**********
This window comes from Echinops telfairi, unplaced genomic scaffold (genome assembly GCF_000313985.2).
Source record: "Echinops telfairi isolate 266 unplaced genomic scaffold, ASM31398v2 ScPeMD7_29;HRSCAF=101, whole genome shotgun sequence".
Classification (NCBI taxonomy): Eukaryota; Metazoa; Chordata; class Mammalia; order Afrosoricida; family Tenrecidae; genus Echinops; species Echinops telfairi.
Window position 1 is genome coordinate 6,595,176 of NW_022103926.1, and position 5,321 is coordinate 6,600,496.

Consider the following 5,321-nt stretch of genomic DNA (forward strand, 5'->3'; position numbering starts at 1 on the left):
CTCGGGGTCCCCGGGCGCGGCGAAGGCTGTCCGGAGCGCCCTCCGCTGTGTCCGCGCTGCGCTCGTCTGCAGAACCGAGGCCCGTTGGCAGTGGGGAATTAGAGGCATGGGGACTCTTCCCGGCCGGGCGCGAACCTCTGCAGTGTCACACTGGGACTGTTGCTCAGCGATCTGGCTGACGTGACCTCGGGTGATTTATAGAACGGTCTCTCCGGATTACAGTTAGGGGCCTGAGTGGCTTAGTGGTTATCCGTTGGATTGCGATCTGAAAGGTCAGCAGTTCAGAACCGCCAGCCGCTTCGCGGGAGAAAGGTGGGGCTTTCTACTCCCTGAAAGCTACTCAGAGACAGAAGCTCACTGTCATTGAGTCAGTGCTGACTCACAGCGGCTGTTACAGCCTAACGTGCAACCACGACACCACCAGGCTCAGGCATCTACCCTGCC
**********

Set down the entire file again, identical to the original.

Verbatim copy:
This window comes from Echinops telfairi, unplaced genomic scaffold (genome assembly GCF_000313985.2).
Source record: "Echinops telfairi isolate 266 unplaced genomic scaffold, ASM31398v2 ScPeMD7_29;HRSCAF=101, whole genome shotgun sequence".
Classification (NCBI taxonomy): Eukaryota; Metazoa; Chordata; class Mammalia; order Afrosoricida; family Tenrecidae; genus Echinops; species Echinops telfairi.
Window position 1 is genome coordinate 6,595,176 of NW_022103926.1, and position 5,321 is coordinate 6,600,496.

Consider the following 5,321-nt stretch of genomic DNA (forward strand, 5'->3'; position numbering starts at 1 on the left):
CTCGGGGTCCCCGGGCGCGGCGAAGGCTGTCCGGAGCGCCCTCCGCTGTGTCCGCGCTGCGCTCGTCTGCAGAACCGAGGCCCGTTGGCAGTGGGGAATTAGAGGCATGGGGACTCTTCCCGGCCGGGCGCGAACCTCTGCAGTGTCACACTGGGACTGTTGCTCAGCGATCTGGCTGACGTGACCTCGGGTGATTTATAGAACGGTCTCTCCGGATTACAGTTAGGGGCCTGAGTGGCTTAGTGGTTATCCGTTGGATTGCGATCTGAAAGGTCAGCAGTTCAGAACCGCCAGCCGCTTCGCGGGAGAAAGGTGGGGCTTTCTACTCCCTGAAAGCTACTCAGAGACAGAAGCTCACTGTCATTGAGTCAGTGCTGACTCACAGCGGCTGTTACAGCCTAACGTGCAACCACGACACCACCAGGCTCAGGCATCTACCCTGCC